To truly understand Mika Zibanejad’s 2021 report card, we have to break it down into pre-COVID recovery and post-COVID recovery. Because let’s be real, there were two different versions of Mika Zibanejad this season. Zibanejad certainly didn’t put up the numbers he did last season, but that was never a realistic ask either. He did, however, show that when he’s himself, he’s a top scoring threat in the league.
Not necessarily in a contract year, but playing to see if the Rangers should give him a new contract at some point, Zibanejad was worse than invisible to start the season. As late as March 4, Zibanejad was playing like one of the worst centers in the league, and had just two goals and eight points though 21 games on the season. The Rangers were playing .500 hockey in spite of Zibanejad’s struggles.
Luckily for the Rangers, Zibanejad’s struggles were temporary and largely due to COVID. He really turned it on in the final 35 games of the season, putting up a line of 22-20-42 in those 35 games, finishing the season with a respectable 24-26-50 in 56 games. That’s just shy of a point per game. Given he wasn’t really there for 1/3 of the season, that’s pretty impressive.
Lingering effects impacted numbers
Aside from the lingering COVID effects impacting his scoring line, it severely impacted Zibanejad’s play away from the puck.
The season-long numbers for Zibanejad aren’t pretty. The stat line recovered, but the impacts didn’t. Not surprisingly, Zibanejad was a net-negative offensively (-9%), and pretty much break even defensively. The major question is how much of this was COVID related, and how much of this is just Zibanejad being less of a driver and more of an opportunist. Remember, the last time Zibanejad was a net-positive offensively –in terms of xGF/60– was 2016-2017. There’s *a lot* that goes into that, so it’s worth noting when evaluating for this season. Don’t worry, there will be a much longer evaluation of Zibanejad’s play when we look re-signing him.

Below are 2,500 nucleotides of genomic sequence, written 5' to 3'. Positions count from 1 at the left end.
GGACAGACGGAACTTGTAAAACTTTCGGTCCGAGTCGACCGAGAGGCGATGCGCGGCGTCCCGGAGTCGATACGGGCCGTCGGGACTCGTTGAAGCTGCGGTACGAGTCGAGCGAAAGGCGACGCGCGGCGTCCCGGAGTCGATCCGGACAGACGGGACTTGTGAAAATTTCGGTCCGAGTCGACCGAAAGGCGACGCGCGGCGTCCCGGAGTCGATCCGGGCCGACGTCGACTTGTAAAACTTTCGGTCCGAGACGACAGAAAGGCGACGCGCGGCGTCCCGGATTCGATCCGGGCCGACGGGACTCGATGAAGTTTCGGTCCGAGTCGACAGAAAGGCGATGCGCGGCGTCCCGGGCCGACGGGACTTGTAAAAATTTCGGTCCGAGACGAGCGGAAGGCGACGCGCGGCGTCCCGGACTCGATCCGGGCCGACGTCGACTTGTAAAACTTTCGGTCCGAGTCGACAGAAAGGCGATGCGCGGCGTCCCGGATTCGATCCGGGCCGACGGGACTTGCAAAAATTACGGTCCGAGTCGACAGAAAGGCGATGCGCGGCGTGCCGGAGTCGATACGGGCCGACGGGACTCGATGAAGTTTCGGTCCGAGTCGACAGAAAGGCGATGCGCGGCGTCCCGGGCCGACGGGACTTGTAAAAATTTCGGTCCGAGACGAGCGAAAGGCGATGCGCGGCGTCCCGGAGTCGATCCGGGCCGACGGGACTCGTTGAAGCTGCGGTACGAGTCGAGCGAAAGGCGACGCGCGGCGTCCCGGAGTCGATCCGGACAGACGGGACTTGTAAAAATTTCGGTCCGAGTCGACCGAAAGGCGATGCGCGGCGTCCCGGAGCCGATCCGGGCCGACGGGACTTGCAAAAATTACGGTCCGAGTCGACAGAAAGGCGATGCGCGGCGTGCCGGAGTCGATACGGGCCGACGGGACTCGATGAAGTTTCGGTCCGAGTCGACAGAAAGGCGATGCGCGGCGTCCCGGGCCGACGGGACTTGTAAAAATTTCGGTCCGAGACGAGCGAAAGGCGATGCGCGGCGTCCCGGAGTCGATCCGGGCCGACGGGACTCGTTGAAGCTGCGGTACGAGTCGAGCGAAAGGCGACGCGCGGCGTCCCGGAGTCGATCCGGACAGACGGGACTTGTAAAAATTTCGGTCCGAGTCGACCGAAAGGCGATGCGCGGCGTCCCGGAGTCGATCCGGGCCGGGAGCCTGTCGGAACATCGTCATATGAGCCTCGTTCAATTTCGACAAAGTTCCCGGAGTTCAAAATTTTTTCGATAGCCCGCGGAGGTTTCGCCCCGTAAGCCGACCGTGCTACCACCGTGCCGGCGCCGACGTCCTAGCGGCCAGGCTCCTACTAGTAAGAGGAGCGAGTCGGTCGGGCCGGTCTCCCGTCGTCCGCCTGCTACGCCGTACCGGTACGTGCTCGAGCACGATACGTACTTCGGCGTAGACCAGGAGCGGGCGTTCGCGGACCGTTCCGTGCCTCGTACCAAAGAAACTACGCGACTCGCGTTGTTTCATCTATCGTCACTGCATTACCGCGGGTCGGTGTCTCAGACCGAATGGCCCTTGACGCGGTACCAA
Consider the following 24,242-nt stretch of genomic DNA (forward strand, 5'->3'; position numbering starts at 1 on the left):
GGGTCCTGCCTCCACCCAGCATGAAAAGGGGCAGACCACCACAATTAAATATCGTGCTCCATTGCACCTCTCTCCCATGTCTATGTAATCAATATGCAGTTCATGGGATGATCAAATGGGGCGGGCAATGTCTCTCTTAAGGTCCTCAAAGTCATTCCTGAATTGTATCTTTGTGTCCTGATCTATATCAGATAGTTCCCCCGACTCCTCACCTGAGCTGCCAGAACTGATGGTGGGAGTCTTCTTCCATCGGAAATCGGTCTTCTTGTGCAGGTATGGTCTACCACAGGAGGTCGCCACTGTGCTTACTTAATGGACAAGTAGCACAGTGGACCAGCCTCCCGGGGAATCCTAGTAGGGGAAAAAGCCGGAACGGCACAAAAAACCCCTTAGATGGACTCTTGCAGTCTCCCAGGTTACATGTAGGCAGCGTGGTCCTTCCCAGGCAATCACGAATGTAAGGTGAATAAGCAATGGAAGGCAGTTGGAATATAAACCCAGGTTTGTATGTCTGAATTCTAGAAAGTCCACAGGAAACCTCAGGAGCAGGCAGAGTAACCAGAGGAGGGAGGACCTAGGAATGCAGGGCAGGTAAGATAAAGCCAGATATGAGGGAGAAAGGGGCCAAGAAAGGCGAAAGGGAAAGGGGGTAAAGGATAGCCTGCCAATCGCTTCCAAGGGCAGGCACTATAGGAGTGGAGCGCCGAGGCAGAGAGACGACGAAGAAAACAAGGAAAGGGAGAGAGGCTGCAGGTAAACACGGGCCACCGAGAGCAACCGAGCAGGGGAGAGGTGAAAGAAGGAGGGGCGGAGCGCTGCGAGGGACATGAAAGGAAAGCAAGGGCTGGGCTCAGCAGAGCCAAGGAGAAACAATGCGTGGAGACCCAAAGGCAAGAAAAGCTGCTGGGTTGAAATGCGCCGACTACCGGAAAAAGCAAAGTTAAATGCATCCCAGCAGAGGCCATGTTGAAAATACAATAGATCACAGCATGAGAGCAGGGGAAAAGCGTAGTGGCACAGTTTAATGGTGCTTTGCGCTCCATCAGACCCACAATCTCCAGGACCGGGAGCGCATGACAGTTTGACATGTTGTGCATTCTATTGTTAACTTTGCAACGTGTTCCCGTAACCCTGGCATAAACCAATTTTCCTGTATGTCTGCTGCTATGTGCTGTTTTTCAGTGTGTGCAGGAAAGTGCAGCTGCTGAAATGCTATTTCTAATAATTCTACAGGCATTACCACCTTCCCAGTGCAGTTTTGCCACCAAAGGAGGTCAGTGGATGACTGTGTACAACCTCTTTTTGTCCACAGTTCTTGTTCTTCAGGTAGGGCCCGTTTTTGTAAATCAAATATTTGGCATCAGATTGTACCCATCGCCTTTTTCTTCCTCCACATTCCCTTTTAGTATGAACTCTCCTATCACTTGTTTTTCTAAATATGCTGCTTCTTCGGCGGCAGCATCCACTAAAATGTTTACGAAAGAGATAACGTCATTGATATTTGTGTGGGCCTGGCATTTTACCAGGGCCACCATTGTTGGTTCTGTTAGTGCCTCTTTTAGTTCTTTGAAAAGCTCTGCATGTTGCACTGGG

When we compare Zibanejad’s March 4th RAPM to his full season RAPM, we see some improvement in his play driving metrics. Specifically, we see a big improvement in his defensive metrics, but not his offensive metrics. This has been a problem for Zibanejad under David Quinn, but the offensive output had always been there. Especially on the powerplay.
The full picture
The full picture for Mika Zibanejad’s season is a complicated one. He certainly had struggles to start the season. We saw significant improvement on the stat sheet and defensively as he recovered from COVID. But the isolated offensive impacts didn’t improve. The big question is how much of this was coaching related, since we know Quinn micromanaged the top-six too much. Zibanejad was a net-positive in isolated offensive metrics until DQ, and was negative with DQ. Is that on Zibanejad? Or is that on Quinn?
Those questions won’t get answered until next season. But we still need to look into Zibanejad’s play this season. You can’t ignore what he was to start the season. And you can’t ignore what the season long numbers look like. Conversely, you can’t ignore the absolute tear he went on to close out the season.
Mika Zibanejad 2021 Report Card Grade: B+. This would be higher if he didn’t play like Brett Howden for 1/3 of the season.